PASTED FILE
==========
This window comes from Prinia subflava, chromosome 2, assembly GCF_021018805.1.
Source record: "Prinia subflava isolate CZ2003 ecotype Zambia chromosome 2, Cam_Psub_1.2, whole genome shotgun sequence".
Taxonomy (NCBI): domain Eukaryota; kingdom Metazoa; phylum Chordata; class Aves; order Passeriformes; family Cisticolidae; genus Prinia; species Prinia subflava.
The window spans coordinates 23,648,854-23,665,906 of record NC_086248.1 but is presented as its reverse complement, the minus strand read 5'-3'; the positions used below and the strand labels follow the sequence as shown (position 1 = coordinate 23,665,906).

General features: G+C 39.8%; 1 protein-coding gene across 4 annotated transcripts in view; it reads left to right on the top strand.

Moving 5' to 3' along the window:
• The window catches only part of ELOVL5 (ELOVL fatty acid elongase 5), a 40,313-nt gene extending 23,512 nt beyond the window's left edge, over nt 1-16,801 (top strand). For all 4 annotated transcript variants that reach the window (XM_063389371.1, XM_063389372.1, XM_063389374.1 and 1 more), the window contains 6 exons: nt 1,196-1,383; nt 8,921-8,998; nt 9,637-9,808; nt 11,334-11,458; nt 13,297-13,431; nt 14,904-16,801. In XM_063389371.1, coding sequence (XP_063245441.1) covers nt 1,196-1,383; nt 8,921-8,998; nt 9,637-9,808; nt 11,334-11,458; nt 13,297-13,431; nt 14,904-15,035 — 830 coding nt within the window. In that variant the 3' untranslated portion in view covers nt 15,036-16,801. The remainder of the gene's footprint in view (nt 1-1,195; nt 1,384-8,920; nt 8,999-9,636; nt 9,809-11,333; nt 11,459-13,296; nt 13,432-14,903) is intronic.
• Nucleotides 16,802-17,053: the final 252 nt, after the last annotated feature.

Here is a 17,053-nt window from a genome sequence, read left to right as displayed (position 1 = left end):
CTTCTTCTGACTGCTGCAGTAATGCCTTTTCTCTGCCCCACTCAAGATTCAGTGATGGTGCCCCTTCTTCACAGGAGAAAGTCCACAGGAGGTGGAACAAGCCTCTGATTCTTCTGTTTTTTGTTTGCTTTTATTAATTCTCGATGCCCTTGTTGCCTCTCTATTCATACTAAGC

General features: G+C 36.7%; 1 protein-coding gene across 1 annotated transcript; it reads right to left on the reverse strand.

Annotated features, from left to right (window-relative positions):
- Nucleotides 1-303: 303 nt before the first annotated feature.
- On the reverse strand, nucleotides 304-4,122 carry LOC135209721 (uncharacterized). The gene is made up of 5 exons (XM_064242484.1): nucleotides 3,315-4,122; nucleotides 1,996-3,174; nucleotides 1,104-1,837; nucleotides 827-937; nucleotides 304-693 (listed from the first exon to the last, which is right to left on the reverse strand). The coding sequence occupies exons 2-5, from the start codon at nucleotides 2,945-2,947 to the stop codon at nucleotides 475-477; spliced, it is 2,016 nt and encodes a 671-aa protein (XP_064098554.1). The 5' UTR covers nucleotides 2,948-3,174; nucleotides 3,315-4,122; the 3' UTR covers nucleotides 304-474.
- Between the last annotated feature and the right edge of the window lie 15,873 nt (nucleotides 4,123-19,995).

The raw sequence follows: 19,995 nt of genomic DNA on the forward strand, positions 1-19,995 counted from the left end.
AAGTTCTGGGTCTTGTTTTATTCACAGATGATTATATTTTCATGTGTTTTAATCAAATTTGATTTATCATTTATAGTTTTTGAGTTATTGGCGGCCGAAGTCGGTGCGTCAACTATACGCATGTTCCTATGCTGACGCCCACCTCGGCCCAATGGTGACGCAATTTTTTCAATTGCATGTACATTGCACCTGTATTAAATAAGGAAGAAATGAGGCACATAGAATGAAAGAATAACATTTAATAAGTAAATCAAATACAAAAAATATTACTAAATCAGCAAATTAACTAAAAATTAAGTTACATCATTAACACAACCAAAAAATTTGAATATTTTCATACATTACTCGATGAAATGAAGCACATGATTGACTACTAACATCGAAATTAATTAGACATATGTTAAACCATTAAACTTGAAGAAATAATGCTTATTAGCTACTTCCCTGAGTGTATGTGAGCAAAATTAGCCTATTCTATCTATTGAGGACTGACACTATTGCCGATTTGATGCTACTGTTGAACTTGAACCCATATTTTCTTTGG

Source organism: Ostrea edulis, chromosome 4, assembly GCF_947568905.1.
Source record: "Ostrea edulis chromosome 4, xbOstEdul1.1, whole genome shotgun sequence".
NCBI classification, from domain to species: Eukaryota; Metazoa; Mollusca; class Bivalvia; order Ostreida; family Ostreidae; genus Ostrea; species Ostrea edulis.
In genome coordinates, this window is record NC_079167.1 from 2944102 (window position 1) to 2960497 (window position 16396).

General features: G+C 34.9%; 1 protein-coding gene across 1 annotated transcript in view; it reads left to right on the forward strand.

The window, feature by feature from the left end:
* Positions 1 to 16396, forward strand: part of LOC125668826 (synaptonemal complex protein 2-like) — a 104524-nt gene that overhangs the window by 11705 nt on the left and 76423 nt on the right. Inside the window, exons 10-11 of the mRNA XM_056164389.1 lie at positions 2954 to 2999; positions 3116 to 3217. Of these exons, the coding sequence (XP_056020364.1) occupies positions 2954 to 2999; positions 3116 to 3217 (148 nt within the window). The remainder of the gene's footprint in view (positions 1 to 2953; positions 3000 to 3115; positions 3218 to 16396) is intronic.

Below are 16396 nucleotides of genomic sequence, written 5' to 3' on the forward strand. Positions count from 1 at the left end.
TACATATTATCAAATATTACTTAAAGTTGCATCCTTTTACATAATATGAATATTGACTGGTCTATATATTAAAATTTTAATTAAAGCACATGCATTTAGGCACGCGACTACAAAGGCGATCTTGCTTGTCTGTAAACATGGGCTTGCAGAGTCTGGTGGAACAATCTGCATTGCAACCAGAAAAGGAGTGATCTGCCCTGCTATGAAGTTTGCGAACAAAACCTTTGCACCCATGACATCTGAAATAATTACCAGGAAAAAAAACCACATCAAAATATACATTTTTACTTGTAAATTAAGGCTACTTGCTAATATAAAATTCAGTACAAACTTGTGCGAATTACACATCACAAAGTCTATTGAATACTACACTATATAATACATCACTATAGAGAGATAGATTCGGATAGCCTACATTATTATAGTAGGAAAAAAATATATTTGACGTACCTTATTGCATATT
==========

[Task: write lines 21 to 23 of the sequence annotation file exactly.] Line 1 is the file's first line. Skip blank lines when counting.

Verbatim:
In genome coordinates, this window is record NC_079167.1 from 2944102 (window position 1) to 2960497 (window position 16396).

General features: G+C 34.9%; 1 protein-coding gene across 1 annotated transcript in view; it reads left to right on the forward strand.

The window, feature by feature from the left end: